05 Jun 11. India is buying Long Range Mortars (LRM) and up to 60,000 pieces of ammunition from the global market. The formal bids have been sent to defence companies in Europe, United States, Russia and Israel. The ammunition will be High Explosive Standard and High Explosive (H.E.) Assisted. India will seek transfer of technology for licensed production.
The LRM should be less than 600 kilograms in firing position and capable of being towed by an in-service vehicle. In addition, it should be possible to transport the LRM on existing Indian Railway trucks. The LRM should also be transportable by the Indian Air Force IL-76.
The LRM should be able to engage targets up to a range of 12000 meters. The firing mode should be Gravity and Lanyard-assisted and should have a sustained rate of fire of 60 bombs within 30 minutes without laying (Gravity mode). In addition, the LRM should be able to function satisfactorily under a temperature of -20 to +45 degrees Celsius and must be capable of being stored in this temperature range.
The life of the mortar barrel should not be less than 4000 Effective Full Charge’s (EFC) when fired, the highest charge and life of the barrel will have to be vendor certified.
The vendors will be required to produce at least one mortar with all subsystems and types of ammunition for the user trials in India.
Technology Transfer will be provided by the vendor to Ordnance Factory Board, Kolkata which will be the production agency for the LRM’s. The key technologies for Technology Transfer ammunition would be mechanical fuze, parachutes, primary and secondary cartridge and propellant and pyrotechnic and explosive composition and also rocket motor, including rocket motor charges for H.E. associated with the bomb.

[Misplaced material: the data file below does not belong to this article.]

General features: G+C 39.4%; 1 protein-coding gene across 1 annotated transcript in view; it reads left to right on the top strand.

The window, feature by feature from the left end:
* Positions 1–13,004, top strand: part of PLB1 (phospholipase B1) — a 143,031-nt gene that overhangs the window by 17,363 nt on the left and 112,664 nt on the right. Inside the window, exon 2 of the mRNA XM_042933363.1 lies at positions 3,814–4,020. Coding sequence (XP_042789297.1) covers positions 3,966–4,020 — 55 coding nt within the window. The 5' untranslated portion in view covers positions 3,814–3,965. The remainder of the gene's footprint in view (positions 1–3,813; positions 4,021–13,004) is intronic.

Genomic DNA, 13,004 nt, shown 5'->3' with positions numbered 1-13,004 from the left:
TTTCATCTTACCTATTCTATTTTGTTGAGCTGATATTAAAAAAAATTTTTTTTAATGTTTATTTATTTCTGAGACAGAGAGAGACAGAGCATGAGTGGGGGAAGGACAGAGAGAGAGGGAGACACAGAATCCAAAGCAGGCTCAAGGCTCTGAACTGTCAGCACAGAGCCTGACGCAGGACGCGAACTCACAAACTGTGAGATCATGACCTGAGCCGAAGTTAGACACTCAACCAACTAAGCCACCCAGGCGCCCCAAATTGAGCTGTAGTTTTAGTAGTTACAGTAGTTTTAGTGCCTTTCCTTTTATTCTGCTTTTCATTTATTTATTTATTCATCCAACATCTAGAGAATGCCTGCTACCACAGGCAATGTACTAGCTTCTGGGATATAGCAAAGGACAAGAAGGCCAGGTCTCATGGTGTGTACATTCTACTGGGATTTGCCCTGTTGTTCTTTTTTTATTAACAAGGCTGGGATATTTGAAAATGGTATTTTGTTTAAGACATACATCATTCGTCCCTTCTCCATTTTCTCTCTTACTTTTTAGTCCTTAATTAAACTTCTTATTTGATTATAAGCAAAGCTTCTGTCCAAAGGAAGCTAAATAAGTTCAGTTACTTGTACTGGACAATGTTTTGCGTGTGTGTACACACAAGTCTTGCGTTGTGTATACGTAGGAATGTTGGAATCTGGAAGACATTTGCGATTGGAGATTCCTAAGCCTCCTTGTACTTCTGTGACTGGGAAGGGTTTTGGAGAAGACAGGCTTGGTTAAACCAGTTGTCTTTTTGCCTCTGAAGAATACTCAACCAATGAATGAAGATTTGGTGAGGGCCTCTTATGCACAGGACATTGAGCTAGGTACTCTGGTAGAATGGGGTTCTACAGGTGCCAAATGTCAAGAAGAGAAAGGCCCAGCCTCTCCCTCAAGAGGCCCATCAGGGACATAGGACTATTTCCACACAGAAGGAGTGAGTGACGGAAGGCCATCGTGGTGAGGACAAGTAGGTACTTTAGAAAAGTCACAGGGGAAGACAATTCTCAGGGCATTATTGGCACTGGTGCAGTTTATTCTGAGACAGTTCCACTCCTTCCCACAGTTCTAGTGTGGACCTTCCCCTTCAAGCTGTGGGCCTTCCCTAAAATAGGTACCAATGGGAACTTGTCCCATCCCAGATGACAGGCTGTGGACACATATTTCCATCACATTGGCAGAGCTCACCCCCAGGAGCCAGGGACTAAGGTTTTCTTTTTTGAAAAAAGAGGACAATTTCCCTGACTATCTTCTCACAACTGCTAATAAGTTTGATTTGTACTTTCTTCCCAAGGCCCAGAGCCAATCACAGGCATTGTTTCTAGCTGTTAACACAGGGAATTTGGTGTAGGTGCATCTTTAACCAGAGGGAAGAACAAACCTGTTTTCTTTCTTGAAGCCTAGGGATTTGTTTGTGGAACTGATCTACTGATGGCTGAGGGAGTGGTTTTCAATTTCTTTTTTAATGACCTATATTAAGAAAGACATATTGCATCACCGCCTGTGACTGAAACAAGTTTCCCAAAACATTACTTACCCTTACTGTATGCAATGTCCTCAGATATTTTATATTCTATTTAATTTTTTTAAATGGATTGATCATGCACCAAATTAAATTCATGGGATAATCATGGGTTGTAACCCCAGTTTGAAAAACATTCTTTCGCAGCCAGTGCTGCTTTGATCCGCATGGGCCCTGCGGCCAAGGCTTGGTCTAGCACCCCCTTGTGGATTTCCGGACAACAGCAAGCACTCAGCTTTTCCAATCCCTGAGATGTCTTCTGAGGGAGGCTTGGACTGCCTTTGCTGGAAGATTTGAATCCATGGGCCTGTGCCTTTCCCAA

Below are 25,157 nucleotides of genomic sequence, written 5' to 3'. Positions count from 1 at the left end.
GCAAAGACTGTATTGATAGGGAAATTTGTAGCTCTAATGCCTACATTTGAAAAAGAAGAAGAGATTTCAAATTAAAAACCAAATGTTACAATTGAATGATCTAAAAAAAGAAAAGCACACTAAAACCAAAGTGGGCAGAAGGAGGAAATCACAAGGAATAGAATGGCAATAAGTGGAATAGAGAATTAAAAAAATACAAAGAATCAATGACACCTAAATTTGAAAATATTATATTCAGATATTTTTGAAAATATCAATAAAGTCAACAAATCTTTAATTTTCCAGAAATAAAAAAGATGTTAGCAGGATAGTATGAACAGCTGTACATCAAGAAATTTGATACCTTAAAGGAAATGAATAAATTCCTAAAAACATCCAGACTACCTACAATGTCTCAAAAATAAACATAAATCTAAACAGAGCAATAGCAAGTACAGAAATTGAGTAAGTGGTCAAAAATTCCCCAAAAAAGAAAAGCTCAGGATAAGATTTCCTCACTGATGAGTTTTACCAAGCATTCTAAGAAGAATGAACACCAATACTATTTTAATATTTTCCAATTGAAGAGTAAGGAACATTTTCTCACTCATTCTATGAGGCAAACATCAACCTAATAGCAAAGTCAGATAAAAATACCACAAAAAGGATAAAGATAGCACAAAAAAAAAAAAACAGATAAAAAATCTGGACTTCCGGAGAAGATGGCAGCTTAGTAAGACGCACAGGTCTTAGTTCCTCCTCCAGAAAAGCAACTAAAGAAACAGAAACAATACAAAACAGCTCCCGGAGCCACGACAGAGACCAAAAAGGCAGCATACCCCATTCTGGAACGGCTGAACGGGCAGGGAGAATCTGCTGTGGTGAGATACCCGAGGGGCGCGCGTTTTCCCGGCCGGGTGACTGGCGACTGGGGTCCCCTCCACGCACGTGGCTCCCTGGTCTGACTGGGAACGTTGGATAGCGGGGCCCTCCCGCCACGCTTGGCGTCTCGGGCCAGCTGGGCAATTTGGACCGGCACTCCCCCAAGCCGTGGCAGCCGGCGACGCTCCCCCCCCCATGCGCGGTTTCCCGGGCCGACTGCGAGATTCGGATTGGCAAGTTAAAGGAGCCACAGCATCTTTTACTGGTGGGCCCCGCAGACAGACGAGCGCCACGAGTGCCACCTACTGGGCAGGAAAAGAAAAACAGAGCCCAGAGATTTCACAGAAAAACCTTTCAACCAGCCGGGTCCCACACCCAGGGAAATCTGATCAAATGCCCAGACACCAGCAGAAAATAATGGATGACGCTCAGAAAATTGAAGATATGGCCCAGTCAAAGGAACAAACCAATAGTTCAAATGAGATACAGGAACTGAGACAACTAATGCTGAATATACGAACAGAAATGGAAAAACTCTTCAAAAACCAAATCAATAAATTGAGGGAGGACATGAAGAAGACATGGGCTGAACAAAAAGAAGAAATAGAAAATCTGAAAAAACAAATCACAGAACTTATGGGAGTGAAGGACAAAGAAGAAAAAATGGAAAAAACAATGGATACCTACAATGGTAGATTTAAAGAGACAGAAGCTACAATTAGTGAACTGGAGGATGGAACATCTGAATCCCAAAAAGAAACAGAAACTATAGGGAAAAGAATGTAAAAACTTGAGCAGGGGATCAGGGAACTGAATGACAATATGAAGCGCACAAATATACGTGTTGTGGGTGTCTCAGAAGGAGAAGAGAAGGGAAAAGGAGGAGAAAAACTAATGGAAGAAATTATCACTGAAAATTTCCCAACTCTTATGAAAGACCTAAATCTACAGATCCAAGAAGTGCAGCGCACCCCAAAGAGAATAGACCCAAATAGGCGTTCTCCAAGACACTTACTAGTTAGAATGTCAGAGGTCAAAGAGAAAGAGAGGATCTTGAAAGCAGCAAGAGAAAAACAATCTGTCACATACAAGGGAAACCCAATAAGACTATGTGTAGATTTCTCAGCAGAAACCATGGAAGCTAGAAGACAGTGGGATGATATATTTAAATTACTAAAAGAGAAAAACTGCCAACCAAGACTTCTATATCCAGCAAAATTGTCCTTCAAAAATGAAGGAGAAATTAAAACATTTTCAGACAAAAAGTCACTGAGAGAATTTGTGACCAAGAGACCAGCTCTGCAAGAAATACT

The Technology Transfer will be comprehensive, covering all aspects of design, manufacture, assembly and integration.
India is also producing lightweight modular hand grenades developed by
DRDO, bulk production of which began last year. These will replace the existing M-36 H.E. grenades.
The new grenade called Shivalik uses a modular plastic body and pre-formed cylindrical mild steel fragments for uniform distribution of fragments to overcome these deficiencies. Additional features have been incorporated into the fuse’s arming mechanism to ensure greater safety during storage, transportation and airdropping. Fragmentation distribution can also be controlled for use in offensive or defensive roles by attachment of a fragmentation sleeve. The use of plastic has also resulted in reduction of the grenade’s overall weight. The grenade can be para-dropped if urgent re-supplies are needed and can function in temperatures ranging from minus 20 to 55°C.